Your health care provider may feel for any unusual lumps or growths on the prostate by pressing on it or using a gloved finger inside the rectum (digital rectal exam or DRE). Your health care provider may also order a blood test. This blood test measures the level of prostate-specific antigen (PSA), a protein that is produced by the prostate. Higher than expected levels of PSA may mean that a tumor is present. However, high PSA levels may also be caused by an infection or an enlarged prostate. Talk with your health care provider about the tests that are right for you.

    Find more information about exams on this page: Prostate Exams & Test
  6. What happens if something is found?

    If your health care provider finds something suspicious, more tests may be needed. Often, the problem may be just an enlarged prostate or a simple infection. Further tests, including urinalysis, blood tests, X-rays, ultrasound or a biopsy, may help diagnose your problem. Your health care provider may refer you to an urologist or other specialists for some of these tests and for any needed treatments.

  7. What if I am told that I have prostate cancer?

    You should get a second opinion before undergoing any treatment. Second opinions are covered under most health insurance plans in New York State, including Medicare and Medicaid. Seek advice from a specialist (urologist, surgeon, radiologist or oncologist) who has extensive experience in the diagnosis and treatment of prostate cancer.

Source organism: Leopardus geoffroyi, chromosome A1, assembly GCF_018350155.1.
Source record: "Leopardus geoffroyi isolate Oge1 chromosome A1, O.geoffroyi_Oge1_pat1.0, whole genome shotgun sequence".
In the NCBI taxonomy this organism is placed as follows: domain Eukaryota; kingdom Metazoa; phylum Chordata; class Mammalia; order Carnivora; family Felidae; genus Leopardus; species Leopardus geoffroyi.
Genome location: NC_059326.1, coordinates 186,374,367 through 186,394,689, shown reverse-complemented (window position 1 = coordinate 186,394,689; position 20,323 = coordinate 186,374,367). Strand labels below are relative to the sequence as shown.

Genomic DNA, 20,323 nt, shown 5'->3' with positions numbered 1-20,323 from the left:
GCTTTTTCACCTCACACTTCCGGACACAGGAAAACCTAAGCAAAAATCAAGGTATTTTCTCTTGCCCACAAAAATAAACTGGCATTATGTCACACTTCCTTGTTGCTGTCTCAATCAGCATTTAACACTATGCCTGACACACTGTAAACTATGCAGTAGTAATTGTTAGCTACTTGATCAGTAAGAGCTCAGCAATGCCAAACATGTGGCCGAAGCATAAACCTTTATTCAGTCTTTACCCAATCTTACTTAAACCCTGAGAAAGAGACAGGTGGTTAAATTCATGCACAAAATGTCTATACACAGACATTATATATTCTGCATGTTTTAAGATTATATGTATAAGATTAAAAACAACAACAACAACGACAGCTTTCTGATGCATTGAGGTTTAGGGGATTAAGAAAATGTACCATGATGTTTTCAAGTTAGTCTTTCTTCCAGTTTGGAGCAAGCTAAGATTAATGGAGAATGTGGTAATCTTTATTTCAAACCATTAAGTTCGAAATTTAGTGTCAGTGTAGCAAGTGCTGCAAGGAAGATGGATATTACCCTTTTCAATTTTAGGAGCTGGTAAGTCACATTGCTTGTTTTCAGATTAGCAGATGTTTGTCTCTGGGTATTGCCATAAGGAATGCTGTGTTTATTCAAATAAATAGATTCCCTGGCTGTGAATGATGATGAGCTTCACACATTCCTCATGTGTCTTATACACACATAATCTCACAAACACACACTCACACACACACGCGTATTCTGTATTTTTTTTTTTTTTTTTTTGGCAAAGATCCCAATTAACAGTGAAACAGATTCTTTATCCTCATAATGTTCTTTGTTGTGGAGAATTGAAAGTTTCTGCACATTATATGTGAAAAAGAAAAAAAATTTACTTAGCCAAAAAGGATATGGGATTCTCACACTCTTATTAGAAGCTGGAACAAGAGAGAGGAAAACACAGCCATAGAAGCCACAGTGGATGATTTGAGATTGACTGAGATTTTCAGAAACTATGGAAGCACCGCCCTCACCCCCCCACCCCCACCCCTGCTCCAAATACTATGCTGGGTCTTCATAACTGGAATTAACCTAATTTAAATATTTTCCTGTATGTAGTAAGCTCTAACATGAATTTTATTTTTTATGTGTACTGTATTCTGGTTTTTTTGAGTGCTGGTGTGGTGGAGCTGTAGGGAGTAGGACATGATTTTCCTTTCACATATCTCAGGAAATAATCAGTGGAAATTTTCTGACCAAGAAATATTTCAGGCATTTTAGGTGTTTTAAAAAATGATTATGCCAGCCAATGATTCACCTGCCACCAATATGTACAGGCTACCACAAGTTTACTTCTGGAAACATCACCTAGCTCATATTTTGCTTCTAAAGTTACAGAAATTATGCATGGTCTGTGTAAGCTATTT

Not all treatments work for everyone. However, you have the right to know all the choices you have and to play an active part in treatment decisions.

    Additional information is available to the public through the American Cancer Society 1-800-ACS-2345 and the National Cancer Institute's (NCI) Cancer Information Service 1-800-4-CANCER. Many communities offer prostate cancer education and support programs that can provide you with help as you make your decisions and undergo treatment.

  8. What is the treatment?

    The earlier prostate cancer is detected, the more options that are available. Surgery, radiation therapy (either external beam or internal seed implants), hormone therapy or some combination of these are all commonly used. Depending on your age and condition, and your wishes, your health care provider may recommend only that you be watched and tested several times a year. Some urologists feel that, for men over age 70, the risks of surgery or radiation treatment outweigh any benefits. Therefore, they recommend "watchful waiting". If you are younger and in good health, your health care provider will be more likely to recommend that the cancer be treated. Any treatment may have side effects. Talk with your health care providers about your treatment options. Make sure you understand the risks, benefits and chances of success.

  9. What can one do to prevent prostate cancer?

    Although the causes of prostate cancer are not completely known or understood, several factors have been shown to possibly increase the risks of developing the disease. Some of these risk factors include age, race and family history. Also included as a risk factor is a poor diet, generally high in fats and low in fruits and vegetables.